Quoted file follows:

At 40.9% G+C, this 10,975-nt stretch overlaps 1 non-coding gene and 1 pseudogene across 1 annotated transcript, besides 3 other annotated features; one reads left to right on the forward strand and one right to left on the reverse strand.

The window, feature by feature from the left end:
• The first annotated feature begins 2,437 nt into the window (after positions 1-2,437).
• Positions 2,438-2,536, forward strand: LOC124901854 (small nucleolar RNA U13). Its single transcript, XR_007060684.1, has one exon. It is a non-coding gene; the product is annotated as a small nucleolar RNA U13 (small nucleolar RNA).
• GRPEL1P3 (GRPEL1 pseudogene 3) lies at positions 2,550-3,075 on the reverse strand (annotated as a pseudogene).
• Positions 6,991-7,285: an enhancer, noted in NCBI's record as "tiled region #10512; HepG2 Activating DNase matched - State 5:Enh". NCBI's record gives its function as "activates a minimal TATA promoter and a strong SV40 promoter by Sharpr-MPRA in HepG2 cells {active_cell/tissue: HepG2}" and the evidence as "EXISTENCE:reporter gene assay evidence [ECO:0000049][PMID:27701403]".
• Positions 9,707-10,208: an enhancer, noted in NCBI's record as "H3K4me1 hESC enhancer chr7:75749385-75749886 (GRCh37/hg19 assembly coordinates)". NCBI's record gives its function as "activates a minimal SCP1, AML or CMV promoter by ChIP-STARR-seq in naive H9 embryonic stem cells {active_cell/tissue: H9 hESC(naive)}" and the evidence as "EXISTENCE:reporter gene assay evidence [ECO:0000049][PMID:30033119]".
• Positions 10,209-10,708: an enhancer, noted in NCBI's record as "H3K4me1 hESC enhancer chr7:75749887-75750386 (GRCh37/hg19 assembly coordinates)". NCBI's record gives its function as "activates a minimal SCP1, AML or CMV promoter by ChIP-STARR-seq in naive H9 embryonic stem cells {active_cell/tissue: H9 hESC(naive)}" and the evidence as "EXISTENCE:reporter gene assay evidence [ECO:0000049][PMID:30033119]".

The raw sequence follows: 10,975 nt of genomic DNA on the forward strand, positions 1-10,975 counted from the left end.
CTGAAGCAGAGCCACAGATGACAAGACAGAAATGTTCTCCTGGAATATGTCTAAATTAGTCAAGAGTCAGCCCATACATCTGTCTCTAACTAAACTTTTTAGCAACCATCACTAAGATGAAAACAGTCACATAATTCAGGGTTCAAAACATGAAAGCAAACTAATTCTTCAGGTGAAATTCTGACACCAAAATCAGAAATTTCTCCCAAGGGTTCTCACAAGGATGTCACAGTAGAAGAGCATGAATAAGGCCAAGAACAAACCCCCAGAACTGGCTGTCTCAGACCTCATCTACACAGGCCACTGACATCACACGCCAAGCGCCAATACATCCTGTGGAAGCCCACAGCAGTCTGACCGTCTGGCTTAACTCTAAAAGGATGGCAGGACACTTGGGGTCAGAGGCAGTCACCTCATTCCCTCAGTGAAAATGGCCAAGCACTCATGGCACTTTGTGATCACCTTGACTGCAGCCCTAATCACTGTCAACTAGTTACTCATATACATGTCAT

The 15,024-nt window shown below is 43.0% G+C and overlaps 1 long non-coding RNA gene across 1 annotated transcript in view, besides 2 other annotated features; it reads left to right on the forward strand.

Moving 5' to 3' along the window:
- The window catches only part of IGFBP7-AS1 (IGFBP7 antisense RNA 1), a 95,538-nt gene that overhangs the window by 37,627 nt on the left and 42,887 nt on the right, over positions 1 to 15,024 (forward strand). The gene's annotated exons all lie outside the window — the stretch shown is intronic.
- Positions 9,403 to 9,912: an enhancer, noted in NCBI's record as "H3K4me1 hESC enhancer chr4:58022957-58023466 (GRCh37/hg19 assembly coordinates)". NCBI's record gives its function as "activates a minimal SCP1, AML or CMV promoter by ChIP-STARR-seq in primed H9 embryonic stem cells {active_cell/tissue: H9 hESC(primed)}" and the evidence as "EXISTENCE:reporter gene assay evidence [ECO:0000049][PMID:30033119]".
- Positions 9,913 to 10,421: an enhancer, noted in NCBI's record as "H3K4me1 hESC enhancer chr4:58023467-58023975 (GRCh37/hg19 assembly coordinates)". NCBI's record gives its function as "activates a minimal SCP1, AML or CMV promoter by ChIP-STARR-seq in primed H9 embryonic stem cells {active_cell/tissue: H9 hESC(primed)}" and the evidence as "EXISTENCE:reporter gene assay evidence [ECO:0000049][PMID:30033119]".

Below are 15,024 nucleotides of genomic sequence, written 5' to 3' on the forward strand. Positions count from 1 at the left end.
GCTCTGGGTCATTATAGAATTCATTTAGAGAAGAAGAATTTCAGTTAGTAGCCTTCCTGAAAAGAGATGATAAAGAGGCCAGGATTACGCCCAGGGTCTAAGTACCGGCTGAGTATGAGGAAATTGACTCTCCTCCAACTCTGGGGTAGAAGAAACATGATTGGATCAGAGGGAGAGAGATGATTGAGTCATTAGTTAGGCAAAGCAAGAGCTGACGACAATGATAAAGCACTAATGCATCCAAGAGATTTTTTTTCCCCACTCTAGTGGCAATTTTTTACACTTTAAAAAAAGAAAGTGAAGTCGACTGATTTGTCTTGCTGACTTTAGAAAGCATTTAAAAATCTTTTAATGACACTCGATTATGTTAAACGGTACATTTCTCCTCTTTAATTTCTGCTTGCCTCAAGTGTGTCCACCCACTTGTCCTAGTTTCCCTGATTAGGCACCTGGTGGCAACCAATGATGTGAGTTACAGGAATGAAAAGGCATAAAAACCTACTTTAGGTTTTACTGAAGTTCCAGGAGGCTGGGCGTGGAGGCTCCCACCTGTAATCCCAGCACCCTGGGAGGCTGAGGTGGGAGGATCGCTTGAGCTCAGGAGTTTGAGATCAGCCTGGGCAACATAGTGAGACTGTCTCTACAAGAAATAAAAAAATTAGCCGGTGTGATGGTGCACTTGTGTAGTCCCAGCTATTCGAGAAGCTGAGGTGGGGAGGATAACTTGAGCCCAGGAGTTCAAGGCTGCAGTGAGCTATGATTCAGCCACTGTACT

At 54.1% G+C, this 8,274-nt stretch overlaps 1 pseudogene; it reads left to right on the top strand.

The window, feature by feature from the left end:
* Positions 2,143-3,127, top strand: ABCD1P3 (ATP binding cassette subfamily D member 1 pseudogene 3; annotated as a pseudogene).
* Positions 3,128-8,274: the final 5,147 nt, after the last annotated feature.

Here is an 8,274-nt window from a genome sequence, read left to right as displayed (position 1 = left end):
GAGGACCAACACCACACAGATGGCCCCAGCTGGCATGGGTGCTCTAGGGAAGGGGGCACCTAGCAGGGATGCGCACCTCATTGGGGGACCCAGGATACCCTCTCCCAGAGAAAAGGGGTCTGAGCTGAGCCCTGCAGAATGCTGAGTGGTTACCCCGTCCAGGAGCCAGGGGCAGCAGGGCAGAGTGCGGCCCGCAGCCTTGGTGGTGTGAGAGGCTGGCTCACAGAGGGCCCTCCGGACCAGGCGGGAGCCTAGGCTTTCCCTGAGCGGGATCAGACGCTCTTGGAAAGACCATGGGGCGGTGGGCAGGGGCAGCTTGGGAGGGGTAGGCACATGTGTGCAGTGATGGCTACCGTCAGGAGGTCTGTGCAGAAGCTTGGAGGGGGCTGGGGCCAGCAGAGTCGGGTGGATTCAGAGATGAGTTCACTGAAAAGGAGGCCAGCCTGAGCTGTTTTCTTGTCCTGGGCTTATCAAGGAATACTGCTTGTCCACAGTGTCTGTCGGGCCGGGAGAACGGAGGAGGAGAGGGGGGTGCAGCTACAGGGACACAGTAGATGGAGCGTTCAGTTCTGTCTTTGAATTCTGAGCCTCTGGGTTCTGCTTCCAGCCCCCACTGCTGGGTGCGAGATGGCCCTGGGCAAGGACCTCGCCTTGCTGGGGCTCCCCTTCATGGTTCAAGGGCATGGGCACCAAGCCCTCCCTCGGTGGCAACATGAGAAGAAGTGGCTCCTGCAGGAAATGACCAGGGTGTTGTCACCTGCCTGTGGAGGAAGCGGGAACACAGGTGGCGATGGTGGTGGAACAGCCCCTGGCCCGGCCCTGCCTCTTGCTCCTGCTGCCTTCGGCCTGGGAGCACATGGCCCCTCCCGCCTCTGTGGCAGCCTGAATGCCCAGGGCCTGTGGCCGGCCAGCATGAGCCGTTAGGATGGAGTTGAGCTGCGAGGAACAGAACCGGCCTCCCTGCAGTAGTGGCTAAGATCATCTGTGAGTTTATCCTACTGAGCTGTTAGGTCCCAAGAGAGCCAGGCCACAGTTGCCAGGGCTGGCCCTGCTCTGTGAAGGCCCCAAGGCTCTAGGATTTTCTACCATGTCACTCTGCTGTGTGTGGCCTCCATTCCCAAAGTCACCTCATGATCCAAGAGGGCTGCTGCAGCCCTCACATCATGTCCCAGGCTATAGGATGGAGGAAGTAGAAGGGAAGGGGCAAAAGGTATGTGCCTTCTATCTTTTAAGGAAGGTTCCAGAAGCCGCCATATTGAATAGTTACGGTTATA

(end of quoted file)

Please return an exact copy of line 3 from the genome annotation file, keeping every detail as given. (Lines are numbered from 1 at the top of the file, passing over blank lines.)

• The first annotated feature begins 2,437 nt into the window (after positions 1-2,437).